Many car-centric suburbs are emptying across the country, Gallagher says. Meanwhile, small cities from Greenville, S.C., to Sioux Falls, S.D. are thriving, as are urbanized suburbs such as White Plains, N.Y., and Bethesda, as baby boomers downsize and millennials shun the traditional burbs.
“Moving to a small city is the new moving to the suburbs,” Gallagher says. “You get a nicer quality of life. You can often get a house and a yard if you want one. You can have all the urban accoutrements that you want, but you don’t have the prohibitive price of Washington, D.C., or San Francisco.”
That’s partly because many small cities have seen their quality of life rise and crime rates fall in recent decades, Gallagher says, and partly because, as commute times have risen, the appeal of the traditional suburb is fading.
“We engineered all this livelihood out of our communities,” she says.
The shift comes at a time when the two biggest population bulges of the past century are converging on the same city streets.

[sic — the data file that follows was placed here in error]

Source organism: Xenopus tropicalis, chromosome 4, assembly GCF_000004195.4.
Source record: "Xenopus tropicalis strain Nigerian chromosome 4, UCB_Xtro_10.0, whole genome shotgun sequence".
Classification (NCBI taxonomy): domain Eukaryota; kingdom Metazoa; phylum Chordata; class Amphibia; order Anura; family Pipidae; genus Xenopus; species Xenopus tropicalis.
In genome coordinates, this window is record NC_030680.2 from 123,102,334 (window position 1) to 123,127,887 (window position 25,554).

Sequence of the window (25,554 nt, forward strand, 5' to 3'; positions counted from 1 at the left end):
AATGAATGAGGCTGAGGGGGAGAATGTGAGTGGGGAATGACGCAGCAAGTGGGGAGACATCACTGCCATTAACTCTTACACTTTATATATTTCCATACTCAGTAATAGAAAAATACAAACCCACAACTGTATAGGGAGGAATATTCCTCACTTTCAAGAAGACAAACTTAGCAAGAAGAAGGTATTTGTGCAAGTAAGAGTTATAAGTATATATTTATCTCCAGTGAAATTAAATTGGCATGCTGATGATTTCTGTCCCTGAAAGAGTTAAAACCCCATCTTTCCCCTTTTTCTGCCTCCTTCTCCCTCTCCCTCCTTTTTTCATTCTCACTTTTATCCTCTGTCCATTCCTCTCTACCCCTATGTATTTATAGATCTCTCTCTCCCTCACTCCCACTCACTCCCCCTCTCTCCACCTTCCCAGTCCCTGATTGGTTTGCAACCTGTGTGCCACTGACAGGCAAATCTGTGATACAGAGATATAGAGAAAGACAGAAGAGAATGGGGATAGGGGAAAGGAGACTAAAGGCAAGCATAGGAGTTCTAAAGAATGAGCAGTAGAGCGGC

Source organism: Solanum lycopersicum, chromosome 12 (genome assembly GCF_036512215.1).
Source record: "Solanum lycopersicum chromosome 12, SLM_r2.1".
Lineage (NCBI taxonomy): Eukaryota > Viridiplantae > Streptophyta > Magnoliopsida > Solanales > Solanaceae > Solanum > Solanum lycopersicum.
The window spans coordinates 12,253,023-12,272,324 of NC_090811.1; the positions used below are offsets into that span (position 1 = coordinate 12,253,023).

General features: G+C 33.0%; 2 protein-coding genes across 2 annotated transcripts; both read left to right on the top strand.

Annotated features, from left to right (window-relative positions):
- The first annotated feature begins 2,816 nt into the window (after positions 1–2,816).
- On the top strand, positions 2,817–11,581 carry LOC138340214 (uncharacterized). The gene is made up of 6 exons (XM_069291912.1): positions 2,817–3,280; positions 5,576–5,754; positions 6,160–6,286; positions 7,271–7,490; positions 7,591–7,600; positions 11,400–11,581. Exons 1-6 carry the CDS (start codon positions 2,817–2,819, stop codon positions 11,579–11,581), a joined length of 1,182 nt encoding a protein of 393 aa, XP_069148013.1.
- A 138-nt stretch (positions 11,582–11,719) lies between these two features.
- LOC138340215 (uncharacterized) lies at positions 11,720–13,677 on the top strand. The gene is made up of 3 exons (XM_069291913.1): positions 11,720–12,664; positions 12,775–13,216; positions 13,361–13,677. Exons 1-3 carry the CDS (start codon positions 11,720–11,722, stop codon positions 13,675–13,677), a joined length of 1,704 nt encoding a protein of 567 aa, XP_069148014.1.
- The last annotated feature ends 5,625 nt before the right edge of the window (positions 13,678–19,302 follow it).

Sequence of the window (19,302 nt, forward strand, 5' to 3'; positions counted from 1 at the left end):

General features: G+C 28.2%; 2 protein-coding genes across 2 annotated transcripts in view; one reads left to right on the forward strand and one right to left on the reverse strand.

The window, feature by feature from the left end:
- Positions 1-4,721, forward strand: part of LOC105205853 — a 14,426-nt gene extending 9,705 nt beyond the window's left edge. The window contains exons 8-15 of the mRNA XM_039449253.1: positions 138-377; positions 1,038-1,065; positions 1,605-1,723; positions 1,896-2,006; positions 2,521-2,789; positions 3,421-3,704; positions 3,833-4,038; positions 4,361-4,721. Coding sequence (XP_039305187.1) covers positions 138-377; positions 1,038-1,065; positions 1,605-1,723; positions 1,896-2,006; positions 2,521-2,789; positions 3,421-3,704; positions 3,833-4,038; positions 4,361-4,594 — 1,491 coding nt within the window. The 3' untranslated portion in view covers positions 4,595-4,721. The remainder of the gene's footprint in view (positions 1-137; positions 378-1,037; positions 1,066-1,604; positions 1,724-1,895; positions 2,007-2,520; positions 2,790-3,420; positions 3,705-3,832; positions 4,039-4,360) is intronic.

“We’re in a substantial transformation period all over the country,” says Bruce Leonard, a managing principal at Streetsense, a Bethesda-based branding, marketing and design firm that often works with developers. “It’s dramatic. You’re seeing a lot of reinvention of public space responding to what I think the market forces are: boomers and millennials.”
Millennials, people born between the early 1980s and the early 2000s, constitute one-third of the population, making them the largest generation in the country. With the oldest millennials in their 30s now, they’re on the ascendancy in the workforce, Leonard says. At his firm, about 85 percent of the 110 or so employees are millennials, he says, and most live in urban places like downtown Bethesda or downtown Silver Spring.
Most millennials, he says, would rather walk or take the Metro to work than sit in traffic. They’d rather hang out at the corner café than over a backyard barbecue. They’re having families later or not at all.
“They don’t really buy into the suburban dream,” Leonard says. “They want to live in the urban core.”